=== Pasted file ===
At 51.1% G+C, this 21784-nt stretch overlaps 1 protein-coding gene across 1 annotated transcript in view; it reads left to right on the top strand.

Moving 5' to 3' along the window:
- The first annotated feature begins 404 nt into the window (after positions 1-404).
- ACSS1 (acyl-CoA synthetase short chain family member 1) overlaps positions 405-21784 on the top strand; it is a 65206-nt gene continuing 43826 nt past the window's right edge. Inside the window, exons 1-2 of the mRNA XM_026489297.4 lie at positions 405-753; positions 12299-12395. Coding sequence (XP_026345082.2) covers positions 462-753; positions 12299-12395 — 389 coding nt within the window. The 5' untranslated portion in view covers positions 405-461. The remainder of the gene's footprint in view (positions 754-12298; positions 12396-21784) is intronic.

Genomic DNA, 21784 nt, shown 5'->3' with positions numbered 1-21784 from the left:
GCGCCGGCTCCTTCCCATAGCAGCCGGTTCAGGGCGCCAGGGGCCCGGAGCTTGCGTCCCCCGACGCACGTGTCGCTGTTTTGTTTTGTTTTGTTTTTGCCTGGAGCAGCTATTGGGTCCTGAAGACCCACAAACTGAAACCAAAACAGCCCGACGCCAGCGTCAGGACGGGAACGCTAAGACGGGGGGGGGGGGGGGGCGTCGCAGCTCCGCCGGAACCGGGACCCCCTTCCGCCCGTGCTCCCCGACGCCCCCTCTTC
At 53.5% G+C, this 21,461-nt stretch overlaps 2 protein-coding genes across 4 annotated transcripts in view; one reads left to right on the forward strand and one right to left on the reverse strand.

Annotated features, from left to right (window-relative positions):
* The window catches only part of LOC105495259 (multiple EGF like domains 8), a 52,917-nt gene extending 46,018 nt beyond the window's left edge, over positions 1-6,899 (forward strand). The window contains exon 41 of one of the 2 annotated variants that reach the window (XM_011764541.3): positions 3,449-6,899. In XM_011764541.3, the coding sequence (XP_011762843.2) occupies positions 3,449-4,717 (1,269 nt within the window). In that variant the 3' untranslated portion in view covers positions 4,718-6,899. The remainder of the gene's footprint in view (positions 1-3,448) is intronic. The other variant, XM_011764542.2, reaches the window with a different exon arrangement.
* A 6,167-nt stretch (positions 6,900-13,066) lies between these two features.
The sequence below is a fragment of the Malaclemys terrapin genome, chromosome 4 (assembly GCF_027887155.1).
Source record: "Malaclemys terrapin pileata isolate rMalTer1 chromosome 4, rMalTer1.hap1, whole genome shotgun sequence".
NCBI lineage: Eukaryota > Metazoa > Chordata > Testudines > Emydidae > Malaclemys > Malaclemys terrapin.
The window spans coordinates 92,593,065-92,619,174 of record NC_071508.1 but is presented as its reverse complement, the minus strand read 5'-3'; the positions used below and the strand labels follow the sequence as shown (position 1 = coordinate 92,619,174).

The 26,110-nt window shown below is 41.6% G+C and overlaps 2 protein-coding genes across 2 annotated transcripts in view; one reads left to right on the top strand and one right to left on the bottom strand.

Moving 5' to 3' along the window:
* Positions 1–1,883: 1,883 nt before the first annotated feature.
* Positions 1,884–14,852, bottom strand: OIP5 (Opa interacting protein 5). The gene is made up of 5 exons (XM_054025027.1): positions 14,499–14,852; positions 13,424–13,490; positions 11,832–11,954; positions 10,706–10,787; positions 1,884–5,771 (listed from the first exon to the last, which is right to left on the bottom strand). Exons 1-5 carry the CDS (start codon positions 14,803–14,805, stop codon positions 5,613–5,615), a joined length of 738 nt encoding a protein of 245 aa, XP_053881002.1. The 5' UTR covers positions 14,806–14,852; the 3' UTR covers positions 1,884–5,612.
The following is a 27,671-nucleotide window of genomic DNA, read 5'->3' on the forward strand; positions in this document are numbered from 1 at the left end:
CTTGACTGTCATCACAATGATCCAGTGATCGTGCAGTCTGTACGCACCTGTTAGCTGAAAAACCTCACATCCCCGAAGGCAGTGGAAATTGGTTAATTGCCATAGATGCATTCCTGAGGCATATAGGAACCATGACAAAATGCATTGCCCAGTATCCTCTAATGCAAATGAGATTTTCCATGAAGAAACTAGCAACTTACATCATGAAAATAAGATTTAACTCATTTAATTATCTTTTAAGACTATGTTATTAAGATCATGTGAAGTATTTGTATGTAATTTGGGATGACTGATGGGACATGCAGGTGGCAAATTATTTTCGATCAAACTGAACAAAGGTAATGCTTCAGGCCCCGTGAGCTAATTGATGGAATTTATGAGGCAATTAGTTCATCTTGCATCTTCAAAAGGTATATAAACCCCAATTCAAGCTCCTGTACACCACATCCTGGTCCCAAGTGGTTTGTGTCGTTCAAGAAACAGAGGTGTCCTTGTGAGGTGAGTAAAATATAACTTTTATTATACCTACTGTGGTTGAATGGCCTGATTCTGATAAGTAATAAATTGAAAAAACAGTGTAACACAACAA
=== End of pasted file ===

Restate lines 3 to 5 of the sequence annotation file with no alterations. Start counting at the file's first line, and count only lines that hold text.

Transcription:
- The first annotated feature begins 404 nt into the window (after positions 1-404).
- ACSS1 (acyl-CoA synthetase short chain family member 1) overlaps positions 405-21784 on the top strand; it is a 65206-nt gene continuing 43826 nt past the window's right edge. Inside the window, exons 1-2 of the mRNA XM_026489297.4 lie at positions 405-753; positions 12299-12395. Coding sequence (XP_026345082.2) covers positions 462-753; positions 12299-12395 — 389 coding nt within the window. The 5' untranslated portion in view covers positions 405-461. The remainder of the gene's footprint in view (positions 754-12298; positions 12396-21784) is intronic.

Genomic DNA, 21784 nt, shown 5'->3' with positions numbered 1-21784 from the left: